Tom M. Mitchell provided a widely quoted definition: A computer program is said to learn from experience E with respect to some class of tasks T and performance measure P, if its performance at tasks in T, as measured by P, improves with experience E.
Generalization is the ability of a machine learning algorithm to perform accurately on new, unseen examples after training on a finite data set. The core objective of a learner is to generalize from its experience. The training examples from its experience come from some generally unknown probability distribution and the learner has to extract from them something more general, something about that distribution, that allows it to produce useful answers in new cases.
Machine learning, knowledge discovery in databases (KDD) and data mining
These three terms are commonly confused, as they often employ the same methods and overlap strongly. They can be roughly separated as follows:
Machine learning focuses on the prediction, based on known properties learned from the training data Data mining (which is the analysis step of Knowledge Discovery in Databases) focuses on the discovery of (previously) unknown properties on the data However, these two areas overlap in many ways: data mining uses many machine learning methods, but often with a slightly different goal in mind. On the other hand, machine learning also employs data mining methods as "unsupervised learning" or as a preprocessing step to improve learner accuracy. Much of the confusion between these two research communities (which do often have separate conferences and separate journals, ECML PKDD being a major exception) comes from the basic assumptions they work with: in machine learning, the performance is usually evaluated with respect to the ability to reproduce known knowledge, while in KDD the key task is the discovery of previously unknown knowledge. Evaluated with respect to known knowledge, an uninformed (unsupervised) method will easily be outperformed by supervised methods, while in a typical KDD task, supervised methods cannot be used due to the unavailability of training data.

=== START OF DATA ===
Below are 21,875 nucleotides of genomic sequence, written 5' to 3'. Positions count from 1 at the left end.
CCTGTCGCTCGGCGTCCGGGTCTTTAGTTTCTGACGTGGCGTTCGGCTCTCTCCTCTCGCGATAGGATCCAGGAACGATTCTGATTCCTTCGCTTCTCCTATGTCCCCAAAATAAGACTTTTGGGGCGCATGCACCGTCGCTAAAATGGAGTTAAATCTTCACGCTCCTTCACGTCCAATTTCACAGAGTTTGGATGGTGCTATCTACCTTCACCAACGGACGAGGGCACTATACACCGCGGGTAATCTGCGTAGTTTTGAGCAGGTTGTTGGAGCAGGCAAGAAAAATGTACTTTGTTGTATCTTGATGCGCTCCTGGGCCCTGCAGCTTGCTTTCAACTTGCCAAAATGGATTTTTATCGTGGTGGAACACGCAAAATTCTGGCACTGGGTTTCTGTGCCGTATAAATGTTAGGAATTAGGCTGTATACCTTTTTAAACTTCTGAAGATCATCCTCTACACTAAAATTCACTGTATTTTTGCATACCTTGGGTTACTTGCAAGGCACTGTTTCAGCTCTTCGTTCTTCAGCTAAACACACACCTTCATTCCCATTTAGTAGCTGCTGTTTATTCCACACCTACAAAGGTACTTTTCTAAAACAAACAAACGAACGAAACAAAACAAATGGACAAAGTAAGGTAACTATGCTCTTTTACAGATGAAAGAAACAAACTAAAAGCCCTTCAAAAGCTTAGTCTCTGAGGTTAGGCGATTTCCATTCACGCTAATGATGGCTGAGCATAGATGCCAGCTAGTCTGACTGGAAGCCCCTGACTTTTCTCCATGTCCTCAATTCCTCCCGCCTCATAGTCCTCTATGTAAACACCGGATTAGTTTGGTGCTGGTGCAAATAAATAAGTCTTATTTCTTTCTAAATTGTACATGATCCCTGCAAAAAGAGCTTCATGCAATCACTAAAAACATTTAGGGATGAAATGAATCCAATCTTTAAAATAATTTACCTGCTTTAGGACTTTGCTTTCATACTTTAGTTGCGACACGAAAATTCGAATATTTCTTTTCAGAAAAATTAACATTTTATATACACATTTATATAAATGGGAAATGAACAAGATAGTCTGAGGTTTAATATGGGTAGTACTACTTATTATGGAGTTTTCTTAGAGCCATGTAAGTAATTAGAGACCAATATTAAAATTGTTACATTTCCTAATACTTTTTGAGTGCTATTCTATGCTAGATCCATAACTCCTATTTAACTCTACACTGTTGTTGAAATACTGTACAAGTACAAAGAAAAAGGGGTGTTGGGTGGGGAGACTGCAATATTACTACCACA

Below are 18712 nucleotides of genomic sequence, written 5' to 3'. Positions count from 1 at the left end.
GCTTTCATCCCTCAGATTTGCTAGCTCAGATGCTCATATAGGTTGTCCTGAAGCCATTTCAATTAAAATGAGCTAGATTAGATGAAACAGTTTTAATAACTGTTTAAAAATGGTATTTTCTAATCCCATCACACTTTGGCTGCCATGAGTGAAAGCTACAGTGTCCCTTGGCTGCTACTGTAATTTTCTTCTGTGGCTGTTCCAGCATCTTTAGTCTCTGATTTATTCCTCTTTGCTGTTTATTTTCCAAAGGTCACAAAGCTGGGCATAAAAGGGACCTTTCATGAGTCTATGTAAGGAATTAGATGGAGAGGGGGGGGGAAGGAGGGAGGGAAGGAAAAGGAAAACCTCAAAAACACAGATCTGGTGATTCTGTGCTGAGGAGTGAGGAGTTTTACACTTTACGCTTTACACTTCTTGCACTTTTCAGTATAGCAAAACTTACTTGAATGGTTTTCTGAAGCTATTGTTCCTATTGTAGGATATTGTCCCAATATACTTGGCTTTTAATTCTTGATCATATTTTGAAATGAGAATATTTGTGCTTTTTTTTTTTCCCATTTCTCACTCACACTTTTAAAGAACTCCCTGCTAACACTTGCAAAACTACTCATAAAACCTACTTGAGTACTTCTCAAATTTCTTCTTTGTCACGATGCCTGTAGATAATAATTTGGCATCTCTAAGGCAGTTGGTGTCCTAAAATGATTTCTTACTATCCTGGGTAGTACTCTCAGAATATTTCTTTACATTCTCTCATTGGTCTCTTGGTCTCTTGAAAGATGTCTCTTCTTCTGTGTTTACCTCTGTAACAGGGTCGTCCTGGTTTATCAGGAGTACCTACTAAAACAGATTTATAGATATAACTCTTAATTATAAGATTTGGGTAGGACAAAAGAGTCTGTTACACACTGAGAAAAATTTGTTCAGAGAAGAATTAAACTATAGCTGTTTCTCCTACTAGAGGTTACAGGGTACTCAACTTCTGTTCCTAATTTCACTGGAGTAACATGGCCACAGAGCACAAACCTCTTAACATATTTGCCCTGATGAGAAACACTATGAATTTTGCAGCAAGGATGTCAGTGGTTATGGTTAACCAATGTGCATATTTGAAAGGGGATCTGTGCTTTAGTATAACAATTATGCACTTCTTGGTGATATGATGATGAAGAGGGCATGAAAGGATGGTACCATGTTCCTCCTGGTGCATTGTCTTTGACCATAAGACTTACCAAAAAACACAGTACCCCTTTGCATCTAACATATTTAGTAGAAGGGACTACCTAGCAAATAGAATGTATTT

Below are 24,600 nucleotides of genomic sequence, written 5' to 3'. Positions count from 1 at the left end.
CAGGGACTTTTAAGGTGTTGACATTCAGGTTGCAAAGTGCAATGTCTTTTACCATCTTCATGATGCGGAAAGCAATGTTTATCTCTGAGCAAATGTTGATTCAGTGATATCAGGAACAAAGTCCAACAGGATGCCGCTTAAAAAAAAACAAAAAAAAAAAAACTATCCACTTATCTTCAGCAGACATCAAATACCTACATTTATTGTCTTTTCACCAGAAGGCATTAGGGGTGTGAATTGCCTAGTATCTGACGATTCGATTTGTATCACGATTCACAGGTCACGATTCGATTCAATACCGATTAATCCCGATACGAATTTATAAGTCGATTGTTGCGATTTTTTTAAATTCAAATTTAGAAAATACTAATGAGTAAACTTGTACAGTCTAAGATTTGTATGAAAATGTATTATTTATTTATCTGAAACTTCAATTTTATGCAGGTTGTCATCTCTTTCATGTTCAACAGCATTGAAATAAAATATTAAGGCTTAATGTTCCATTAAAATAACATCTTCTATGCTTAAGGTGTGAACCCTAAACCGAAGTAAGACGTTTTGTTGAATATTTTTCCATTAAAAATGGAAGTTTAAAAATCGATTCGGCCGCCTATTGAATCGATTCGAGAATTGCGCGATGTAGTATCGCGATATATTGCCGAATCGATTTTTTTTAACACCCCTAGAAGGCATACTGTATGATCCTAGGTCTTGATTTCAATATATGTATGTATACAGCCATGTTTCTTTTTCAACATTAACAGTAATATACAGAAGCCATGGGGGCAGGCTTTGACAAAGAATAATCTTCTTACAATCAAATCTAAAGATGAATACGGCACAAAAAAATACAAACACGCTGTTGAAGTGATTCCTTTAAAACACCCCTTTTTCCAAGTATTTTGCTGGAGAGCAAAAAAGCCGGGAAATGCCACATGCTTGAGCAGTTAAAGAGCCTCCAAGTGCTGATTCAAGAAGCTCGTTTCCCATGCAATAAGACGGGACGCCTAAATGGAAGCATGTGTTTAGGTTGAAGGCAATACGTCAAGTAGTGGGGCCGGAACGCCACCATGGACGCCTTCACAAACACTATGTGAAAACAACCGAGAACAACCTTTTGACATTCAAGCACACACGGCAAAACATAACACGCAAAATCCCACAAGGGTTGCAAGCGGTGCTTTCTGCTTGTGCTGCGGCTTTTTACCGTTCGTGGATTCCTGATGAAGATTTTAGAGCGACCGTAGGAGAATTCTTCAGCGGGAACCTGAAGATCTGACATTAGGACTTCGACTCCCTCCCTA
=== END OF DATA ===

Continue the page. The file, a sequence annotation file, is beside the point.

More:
Some machine learning systems attempt to eliminate the need for human intuition in data analysis, while others adopt a collaborative approach between human and machine. Human intuition cannot, however, be entirely eliminated, since the system's designer must specify how the data is to be represented and what mechanisms will be used to search for a characterization of the data.
Machine learning algorithms can be organized into a taxonomy based on the desired outcome of the algorithm.
Supervised learning generates a function that maps inputs to desired outputs (also called labels, because they are often provided by human experts labeling the training examples). For example, in a classification problem, the learner approximates a function mapping a vector into classes by looking at input-output examples of the function. Unsupervised learning models a set of inputs, like clustering. See also data mining and knowledge discovery. Semi-supervised learning combines both labeled and unlabeled examples to generate an appropriate function or classifier. Reinforcement learning learns how to act given an observation of the world. Every action has some impact in the environment, and the environment provides feedback in the form of rewards that guides the learning algorithm. Transduction tries to predict new outputs based on training inputs, training outputs, and test inputs. Learning to learn learns its own inductive bias based on previous experience. Theory
Main article: Computational learning theory
The computational analysis of machine learning algorithms and their performance is a branch of theoretical computer science known as computational learning theory. Because training sets are finite and the future is uncertain, learning theory usually does...
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